A few years ago my wife started doing some genealogy research. Early on in her research, she ran across the fascinating story of her great-great-grandmother, Sophie. Sophie Cathrine Wilhelmine Klauen Petersen and her children emigrated from Denmark in 1856. She traveled from Denmark to England where she sailed from Liverpool to New York City. From New York, she traveled by train to Iowa City, Iowa where she became a part of the Willie Handcart Company.
1n 1856, over nineteen hundred European immigrants signed up to make the thousand-mile journey from Iowa City to Salt Lake City pulling handcarts. They were organized into companies, with Sophie and her children becoming a part of the Willie Handcart Company. Although Sophie and her children arrived safely in Salt Lake City, over sixty members of the Willie Handcart Company died on the trail.
My wife has been very interested in the details of this story and has done a lot of research. As these pioneers pulled handcarts across the plains and the Rocky Mountains they faced starvation, hypothermia, frozen limbs and death. Jens Nielsen of the Willie Handcart Company wrote, “No person can describe it, nor could it be comprehended or understood by any human living in this life, but those who were called to pass through it.”
While she was researching her family tree, my wife found that some of her ancestors were very interesting historical figures including Alfred the Great and Charlemagne. Along with royalty she also found some less savory ancestors. One relative that she found in her research was John D. Lee. He was infamous because of his involvement in the Mountain Meadows Massacre that took place in Utah on September 11, 1857. On that day, Native Americans and members of the Mormon church attacked a wagon train and slaughtered 120 people including women and children. The Mormon Church turned John D. Lee over to the Federal authorities as a scapegoat. He was the only person convicted out of the estimated 50 to 70 Mormon participants and was executed for his crimes.
I’m sure that all of us have some bad ancestors. Some people are ashamed of the actions of their ancestors and think that it reflects badly on them. If the thought of unsavory ancestors bothers you, you probably should not attempt genealogy. I do not know of anyone doing genealogy that has not uncovered something from the past they are not proud of. I'm sure glad I'm not responsible for anything my ancestors did.
In Matthew 1:1-17, we find the genealogy of Jesus. Whenever I find genealogies in the Bible, I usually skip over them to read something more interesting. But recently as I was reading the Christmas story I started with Matthew 1 and read from the beginning. I wondered why Matthew started his gospel with a boring genealogy. As I read, I noticed something unusual. Matthew included four women.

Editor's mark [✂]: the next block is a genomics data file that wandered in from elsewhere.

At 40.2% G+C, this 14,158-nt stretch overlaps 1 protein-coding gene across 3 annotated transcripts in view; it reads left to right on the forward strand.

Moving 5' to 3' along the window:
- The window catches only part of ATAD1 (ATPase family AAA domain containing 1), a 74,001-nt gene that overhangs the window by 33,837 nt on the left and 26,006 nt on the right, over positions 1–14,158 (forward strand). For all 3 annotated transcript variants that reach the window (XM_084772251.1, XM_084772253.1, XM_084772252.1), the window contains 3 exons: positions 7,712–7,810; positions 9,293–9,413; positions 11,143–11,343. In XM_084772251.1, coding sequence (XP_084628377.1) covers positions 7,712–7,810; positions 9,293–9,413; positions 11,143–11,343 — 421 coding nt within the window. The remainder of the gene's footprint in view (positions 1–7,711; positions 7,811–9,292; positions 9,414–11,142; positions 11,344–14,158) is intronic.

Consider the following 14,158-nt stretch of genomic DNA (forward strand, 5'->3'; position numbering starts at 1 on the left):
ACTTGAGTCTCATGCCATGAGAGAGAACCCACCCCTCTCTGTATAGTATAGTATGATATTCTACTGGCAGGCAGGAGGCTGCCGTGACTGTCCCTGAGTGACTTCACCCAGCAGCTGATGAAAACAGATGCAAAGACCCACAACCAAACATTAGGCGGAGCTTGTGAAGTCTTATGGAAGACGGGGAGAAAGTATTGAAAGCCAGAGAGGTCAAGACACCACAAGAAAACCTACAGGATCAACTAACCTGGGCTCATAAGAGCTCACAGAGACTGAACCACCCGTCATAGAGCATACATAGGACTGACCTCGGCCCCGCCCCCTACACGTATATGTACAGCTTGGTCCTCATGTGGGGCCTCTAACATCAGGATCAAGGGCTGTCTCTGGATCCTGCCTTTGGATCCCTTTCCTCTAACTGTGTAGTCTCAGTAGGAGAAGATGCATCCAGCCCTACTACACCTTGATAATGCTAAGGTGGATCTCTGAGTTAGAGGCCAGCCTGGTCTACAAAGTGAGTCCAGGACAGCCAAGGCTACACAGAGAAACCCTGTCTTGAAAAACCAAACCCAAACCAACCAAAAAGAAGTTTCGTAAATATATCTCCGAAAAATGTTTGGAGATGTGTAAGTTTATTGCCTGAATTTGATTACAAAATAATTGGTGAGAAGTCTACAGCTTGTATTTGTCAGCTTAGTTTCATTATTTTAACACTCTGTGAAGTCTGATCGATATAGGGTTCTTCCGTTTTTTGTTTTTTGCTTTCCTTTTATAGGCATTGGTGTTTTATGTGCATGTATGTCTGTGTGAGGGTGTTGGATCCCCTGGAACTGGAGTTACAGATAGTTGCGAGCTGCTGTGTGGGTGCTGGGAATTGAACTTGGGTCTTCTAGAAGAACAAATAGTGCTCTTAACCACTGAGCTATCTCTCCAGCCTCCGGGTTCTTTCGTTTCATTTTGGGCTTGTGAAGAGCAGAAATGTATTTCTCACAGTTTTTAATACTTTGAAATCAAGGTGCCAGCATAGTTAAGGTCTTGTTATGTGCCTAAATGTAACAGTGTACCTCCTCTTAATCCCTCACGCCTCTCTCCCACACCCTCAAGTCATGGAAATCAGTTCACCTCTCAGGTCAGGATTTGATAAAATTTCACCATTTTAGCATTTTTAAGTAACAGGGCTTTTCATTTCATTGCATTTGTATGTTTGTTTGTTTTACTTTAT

If you read all of the other genealogies in the Bible or from any literature from the time, none of them include women. Matthew not only included women in the genealogy but women with poor reputations.
In Matthew 1:3 we find Tamar listed as an ancestor of Jesus. Tamar was a widow who disguised herself as a prostitute to trick her father-in-law into getting her pregnant and bore a child named Perez. A disturbing story introduces an illegitimate Perez into the lineage of Jesus.
In Matthew 1:5, Rahab, a prostitute, is listed in the genealogy. She is not an Israelite, but a heathen Canaanite. She bore a son named Boaz. The wife of Boaz, the Moabite woman Ruth, is specifically mentioned as an ancestor of Jesus. The fourth woman listed is Bathsheba, with whom King David had an adulterous affair that resulted in the birth of King Solomon.
Matthew decided to open his gospel by saying that Jesus descended from the incest of Tamar, the prostitution of Rahab, the Moabite Ruth, and the adultery of Bathsheba. Why would he begin his book this way? It shows that Jesus was one of us. He was human. John 1:14 (NKJV) tells us that He, “became flesh and dwelt among us.” But all of the moral failures of the ancestors of Jesus did not stop Him from achieving His purpose. Jesus, just like each one of us, had unsavory ancestors. But Hebrews 4:15 (NCV) tells us, “For our High Priest is able to understand our weaknesses. He was tempted in every way that we are, but he did not sin.”
Gentle Reader, the message of Christmas is that God is love. “For God so loved the world that He gave His only begotten Son, that whoever believes in Him should not perish but have everlasting life.” John 3:16 (NKJV) No matter what is in your past, no one is beyond redemption. Matthew 1:21 (NKJV) gives us the focal point of the Christmas story; “she will bring forth a Son, and you shall call His name Jesus, for He will save His people from their sins.” Jesus did not give up on the world but chose to enter into this turbulent human experience as a baby in order to reconcile the world to himself. That is what Christmas is all about, and that is good news.